The fatal consequences of this, the vilest-indeed, the only very vile-deed that blots the fair fame of the Liberals of 1848, were obscured for a time by the shortlived brilliancy of the Republic. The immediate result of the assassination was to throw Pius completely into the power of his most bigoted advisers. On the night of November 24, disguised as a simple priest, he fled to Gaeta, where he put himself under the protection of Ferdinand of Naples. The Pope's flight left Rome entirely in the hands of the Radicals. A constituent assembly was elected, which met on February 5, 1849, and, after four days' debate, decreed the abolition of the temporal power, proclaiming pure democracy as the form of government with the glorious name of • Roman Republic.

Foreign intervention was, of course, a foregone conclusion. That France, and not Austria, took the decisive action was the result of the vicissitudes of French politics, and of the personality of Louis Napoleon, but the quarter from which intervention came stamped upon the Roman Question the special impress which it bore until the year 1870, and was fraught with infinite consequences for the future of Italy. We cannot follow the fortunes of the Republic during her forlorn struggle with the power of France. But we may ask whether such a form of polity could have permanently satisfied the needs of Rome. Could it have continued to preserve order, to manage the finances honestly, to avoid Jacobiu excesses? Who shall say? We only know that the defence was heroic. The Rome of Mazzini and Garibaldi was not unworthy in her fall of the Rome of the Scipios and the Gracchi, 'her soldiers fighting to the last extremity, her people vying with each other in maintaining the glorious but unequal struggle, her rulers firmly rejecting every dishonourable compromise or proposal, and as firmly declaring that Italians, and Italians only, had a right to decide what should or should not be the government under which they would live. Assuredly such men are rightly held to have deserved well of their country.'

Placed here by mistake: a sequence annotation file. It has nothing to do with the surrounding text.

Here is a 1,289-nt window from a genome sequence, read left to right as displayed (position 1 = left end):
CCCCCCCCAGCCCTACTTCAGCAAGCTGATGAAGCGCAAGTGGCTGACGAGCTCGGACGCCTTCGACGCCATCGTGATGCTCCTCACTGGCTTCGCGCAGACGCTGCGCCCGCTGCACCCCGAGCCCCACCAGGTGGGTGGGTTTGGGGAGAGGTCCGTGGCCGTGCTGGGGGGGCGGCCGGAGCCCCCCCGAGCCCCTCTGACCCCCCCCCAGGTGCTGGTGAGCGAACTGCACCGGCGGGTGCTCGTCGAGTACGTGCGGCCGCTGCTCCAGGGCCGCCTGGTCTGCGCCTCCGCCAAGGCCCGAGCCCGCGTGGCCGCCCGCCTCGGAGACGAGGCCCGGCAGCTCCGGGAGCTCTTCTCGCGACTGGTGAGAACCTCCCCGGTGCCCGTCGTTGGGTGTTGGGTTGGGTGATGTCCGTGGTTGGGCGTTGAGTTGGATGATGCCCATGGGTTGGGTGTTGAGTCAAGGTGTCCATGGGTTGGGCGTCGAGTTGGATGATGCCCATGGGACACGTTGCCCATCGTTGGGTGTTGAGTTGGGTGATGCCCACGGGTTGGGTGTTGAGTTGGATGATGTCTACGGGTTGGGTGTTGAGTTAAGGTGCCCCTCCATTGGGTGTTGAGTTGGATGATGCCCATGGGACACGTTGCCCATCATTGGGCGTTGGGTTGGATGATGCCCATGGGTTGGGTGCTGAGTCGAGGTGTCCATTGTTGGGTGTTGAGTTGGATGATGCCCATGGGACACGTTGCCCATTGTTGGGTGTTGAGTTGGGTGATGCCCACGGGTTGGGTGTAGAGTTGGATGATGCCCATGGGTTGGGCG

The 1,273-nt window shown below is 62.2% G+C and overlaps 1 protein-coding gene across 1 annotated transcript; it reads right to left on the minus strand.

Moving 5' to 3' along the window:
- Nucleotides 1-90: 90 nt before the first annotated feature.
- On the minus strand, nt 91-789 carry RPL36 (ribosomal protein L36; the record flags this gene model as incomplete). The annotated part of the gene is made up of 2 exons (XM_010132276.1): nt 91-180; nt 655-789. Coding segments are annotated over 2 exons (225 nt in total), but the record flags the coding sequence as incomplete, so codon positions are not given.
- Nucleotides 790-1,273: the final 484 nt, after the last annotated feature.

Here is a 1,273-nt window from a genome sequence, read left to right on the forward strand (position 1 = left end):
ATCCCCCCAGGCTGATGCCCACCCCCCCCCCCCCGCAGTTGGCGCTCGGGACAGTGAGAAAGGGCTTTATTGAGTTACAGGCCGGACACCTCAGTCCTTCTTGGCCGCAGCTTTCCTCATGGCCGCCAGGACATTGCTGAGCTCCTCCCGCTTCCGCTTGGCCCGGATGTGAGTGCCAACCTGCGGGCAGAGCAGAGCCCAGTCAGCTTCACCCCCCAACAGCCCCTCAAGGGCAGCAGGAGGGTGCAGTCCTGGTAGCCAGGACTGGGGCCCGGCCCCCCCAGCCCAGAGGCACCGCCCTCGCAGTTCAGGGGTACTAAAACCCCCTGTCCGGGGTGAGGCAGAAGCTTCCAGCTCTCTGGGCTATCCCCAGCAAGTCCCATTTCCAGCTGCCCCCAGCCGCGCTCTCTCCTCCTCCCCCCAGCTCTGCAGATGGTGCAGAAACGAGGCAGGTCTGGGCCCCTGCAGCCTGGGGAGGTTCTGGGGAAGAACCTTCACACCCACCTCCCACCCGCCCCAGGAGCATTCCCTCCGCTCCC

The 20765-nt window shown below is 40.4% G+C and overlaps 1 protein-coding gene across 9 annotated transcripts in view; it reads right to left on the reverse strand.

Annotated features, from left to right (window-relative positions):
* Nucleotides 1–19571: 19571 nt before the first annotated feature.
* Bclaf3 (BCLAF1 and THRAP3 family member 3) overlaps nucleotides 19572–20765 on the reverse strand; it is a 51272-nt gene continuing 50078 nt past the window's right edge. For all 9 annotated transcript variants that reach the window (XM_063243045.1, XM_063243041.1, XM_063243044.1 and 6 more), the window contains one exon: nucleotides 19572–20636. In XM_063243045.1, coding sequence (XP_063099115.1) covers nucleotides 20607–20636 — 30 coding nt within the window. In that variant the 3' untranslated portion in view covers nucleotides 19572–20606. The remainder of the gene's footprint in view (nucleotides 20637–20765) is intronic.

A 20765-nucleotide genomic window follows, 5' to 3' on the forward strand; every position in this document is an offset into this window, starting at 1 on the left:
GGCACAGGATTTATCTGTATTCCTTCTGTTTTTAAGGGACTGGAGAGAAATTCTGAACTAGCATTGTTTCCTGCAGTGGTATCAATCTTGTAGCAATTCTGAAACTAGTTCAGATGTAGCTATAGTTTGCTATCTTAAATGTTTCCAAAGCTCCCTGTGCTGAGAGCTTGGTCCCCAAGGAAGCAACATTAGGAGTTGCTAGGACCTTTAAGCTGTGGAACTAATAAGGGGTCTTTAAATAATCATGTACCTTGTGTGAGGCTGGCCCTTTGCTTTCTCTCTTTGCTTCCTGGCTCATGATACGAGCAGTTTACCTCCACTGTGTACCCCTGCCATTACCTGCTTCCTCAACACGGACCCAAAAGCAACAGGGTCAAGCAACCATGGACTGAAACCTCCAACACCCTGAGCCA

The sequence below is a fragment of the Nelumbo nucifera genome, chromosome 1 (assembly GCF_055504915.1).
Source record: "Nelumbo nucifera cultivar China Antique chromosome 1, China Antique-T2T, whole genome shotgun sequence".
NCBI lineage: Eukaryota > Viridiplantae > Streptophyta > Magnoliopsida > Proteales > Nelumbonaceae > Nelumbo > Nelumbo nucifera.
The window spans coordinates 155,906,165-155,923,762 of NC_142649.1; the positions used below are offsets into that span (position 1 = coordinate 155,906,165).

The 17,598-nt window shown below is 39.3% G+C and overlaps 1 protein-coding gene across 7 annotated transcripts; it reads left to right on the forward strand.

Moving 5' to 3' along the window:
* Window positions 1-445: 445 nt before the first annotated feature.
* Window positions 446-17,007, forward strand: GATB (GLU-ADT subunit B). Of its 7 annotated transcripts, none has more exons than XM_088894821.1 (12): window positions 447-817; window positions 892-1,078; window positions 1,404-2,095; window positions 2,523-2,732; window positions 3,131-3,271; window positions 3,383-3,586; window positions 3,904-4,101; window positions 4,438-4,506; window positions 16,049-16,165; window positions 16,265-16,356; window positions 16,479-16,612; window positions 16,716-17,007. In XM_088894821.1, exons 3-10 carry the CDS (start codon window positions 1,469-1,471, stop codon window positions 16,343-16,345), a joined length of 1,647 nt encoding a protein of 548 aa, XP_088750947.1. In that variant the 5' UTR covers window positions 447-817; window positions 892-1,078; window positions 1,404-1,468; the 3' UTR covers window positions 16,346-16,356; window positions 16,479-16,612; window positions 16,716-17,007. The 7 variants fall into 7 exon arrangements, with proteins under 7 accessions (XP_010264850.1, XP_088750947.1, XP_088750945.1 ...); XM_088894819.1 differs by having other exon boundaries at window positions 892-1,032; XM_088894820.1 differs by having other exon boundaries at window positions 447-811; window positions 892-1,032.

Space forbids us to touch upon the events of 1848 in Tuscany or the minor States. With greater reluctance we must turn away from the Sicilian Revolution, which derives a certain incidental interest for us, at the end of the century, from the fact that one of its chief organisers, Francesco Crispi, still lives. It was there, in his native island, and at that time, that Crispi's strong individuality began to affect the course of the fortunes of Italy.

The first rising to break out, and perhaps with the most adequate cause, was that of Palermo on January 12. It was